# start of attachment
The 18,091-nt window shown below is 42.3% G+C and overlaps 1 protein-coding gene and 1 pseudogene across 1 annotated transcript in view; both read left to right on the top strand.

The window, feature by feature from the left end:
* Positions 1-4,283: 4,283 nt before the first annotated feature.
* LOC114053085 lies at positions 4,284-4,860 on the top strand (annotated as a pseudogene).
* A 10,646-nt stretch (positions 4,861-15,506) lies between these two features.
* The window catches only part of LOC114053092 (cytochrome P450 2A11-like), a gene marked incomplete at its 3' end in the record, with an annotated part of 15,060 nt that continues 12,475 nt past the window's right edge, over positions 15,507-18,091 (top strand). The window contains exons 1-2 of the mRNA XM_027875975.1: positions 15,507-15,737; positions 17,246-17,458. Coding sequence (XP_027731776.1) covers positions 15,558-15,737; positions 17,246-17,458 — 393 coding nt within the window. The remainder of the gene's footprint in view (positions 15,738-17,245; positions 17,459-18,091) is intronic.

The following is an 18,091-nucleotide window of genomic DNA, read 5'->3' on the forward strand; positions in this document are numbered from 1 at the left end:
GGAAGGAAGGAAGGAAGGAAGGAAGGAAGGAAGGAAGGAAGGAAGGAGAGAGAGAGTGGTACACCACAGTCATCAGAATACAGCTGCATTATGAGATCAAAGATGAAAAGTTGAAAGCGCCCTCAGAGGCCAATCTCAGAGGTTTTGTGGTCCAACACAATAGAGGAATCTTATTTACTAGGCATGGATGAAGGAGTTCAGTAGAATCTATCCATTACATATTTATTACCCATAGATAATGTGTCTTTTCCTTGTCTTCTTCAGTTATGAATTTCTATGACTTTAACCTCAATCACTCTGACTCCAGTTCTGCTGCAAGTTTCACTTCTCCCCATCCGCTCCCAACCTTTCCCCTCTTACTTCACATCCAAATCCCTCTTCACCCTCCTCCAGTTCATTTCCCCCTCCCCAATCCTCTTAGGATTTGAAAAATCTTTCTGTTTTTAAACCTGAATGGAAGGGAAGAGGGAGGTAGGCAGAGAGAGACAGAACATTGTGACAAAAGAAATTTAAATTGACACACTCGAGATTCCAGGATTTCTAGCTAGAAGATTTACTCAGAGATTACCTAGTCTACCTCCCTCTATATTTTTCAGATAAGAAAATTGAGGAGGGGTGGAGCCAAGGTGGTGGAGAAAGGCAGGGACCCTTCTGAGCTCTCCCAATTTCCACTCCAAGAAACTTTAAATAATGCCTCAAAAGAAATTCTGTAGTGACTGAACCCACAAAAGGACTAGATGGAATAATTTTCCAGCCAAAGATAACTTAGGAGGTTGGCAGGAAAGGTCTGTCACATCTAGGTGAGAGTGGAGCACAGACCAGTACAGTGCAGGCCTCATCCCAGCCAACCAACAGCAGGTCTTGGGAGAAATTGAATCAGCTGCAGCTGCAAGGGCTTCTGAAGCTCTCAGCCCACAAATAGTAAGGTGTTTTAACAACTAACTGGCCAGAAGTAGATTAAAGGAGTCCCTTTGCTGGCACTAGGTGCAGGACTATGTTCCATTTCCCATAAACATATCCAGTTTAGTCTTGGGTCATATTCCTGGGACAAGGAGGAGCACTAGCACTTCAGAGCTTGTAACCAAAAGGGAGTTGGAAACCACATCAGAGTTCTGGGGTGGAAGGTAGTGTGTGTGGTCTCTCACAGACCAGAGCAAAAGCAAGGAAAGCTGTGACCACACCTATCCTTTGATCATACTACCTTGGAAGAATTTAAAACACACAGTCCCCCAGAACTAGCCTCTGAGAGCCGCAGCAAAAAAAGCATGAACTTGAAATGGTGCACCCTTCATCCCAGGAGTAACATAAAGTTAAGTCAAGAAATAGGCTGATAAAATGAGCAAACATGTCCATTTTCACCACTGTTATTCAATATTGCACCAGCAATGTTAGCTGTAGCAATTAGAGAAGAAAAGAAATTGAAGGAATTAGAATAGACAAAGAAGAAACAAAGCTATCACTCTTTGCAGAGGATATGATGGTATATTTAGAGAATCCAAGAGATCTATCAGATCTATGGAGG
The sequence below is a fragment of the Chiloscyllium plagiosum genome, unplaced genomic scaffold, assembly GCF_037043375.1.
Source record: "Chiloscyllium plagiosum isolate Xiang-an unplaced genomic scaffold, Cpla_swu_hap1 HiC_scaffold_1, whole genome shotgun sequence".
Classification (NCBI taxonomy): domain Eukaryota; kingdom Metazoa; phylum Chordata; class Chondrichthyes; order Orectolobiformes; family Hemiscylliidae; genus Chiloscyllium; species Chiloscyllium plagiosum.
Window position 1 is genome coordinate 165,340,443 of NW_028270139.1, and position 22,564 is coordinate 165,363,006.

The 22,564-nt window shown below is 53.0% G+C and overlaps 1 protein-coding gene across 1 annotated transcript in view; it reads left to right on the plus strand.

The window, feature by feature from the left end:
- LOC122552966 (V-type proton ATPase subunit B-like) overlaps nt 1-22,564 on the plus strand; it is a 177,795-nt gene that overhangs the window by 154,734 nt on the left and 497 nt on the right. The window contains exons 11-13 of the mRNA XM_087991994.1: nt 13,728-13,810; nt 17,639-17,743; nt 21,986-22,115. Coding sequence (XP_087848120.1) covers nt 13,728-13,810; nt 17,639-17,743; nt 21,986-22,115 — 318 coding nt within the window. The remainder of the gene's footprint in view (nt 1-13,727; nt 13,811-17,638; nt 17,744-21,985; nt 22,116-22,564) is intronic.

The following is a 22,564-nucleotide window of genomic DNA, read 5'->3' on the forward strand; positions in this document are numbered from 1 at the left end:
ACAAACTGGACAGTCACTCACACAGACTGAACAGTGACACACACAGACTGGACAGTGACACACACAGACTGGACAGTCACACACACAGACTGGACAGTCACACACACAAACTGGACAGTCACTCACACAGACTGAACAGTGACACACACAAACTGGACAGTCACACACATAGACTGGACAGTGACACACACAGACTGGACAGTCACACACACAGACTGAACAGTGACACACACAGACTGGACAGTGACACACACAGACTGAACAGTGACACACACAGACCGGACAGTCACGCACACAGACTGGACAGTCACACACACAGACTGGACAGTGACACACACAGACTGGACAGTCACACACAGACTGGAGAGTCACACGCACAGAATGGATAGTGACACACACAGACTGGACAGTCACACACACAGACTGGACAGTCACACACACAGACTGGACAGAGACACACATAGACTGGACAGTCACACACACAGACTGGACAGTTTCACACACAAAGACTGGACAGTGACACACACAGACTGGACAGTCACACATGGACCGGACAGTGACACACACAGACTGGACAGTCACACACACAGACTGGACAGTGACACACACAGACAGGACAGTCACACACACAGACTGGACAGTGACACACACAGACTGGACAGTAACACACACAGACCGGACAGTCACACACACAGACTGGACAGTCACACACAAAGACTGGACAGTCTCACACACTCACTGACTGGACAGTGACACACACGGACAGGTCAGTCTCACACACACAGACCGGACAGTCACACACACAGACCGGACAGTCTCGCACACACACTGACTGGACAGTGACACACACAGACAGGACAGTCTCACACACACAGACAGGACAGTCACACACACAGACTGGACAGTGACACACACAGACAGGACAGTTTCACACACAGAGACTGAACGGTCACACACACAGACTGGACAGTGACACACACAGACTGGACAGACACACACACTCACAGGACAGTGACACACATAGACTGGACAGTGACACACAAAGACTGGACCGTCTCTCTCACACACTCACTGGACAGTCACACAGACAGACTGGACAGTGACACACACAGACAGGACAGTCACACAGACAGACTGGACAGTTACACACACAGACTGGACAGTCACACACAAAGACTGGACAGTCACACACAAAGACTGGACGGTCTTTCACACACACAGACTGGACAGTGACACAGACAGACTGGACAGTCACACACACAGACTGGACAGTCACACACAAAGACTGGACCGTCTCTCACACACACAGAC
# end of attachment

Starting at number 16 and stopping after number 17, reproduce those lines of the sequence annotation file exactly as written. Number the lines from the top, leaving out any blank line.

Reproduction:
The following is a 22,564-nucleotide window of genomic DNA, read 5'->3' on the forward strand; positions in this document are numbered from 1 at the left end:
ACAAACTGGACAGTCACTCACACAGACTGAACAGTGACACACACAGACTGGACAGTGACACACACAGACTGGACAGTCACACACACAGACTGGACAGTCACACACACAAACTGGACAGTCACTCACACAGACTGAACAGTGACACACACAAACTGGACAGTCACACACATAGACTGGACAGTGACACACACAGACTGGACAGTCACACACACAGACTGAACAGTGACACACACAGACTGGACAGTGACACACACAGACTGAACAGTGACACACACAGACCGGACAGTCACGCACACAGACTGGACAGTCACACACACAGACTGGACAGTGACACACACAGACTGGACAGTCACACACAGACTGGAGAGTCACACGCACAGAATGGATAGTGACACACACAGACTGGACAGTCACACACACAGACTGGACAGTCACACACACAGACTGGACAGAGACACACATAGACTGGACAGTCACACACACAGACTGGACAGTTTCACACACAAAGACTGGACAGTGACACACACAGACTGGACAGTCACACATGGACCGGACAGTGACACACACAGACTGGACAGTCACACACACAGACTGGACAGTGACACACACAGACAGGACAGTCACACACACAGACTGGACAGTGACACACACAGACTGGACAGTAACACACACAGACCGGACAGTCACACACACAGACTGGACAGTCACACACAAAGACTGGACAGTCTCACACACTCACTGACTGGACAGTGACACACACGGACAGGTCAGTCTCACACACACAGACCGGACAGTCACACACACAGACCGGACAGTCTCGCACACACACTGACTGGACAGTGACACACACAGACAGGACAGTCTCACACACACAGACAGGACAGTCACACACACAGACTGGACAGTGACACACACAGACAGGACAGTTTCACACACAGAGACTGAACGGTCACACACACAGACTGGACAGTGACACACACAGACTGGACAGACACACACACTCACAGGACAGTGACACACATAGACTGGACAGTGACACACAAAGACTGGACCGTCTCTCTCACACACTCACTGGACAGTCACACAGACAGACTGGACAGTGACACACACAGACAGGACAGTCACACAGACAGACTGGACAGTTACACACACAGACTGGACAGTCACACACAAAGACTGGACAGTCACACACAAAGACTGGACGGTCTTTCACACACACAGACTGGACAGTGACACAGACAGACTGGACAGTCACACACACAGACTGGACAGTCACACACAAAGACTGGACCGTCTCTCACACACACAGAC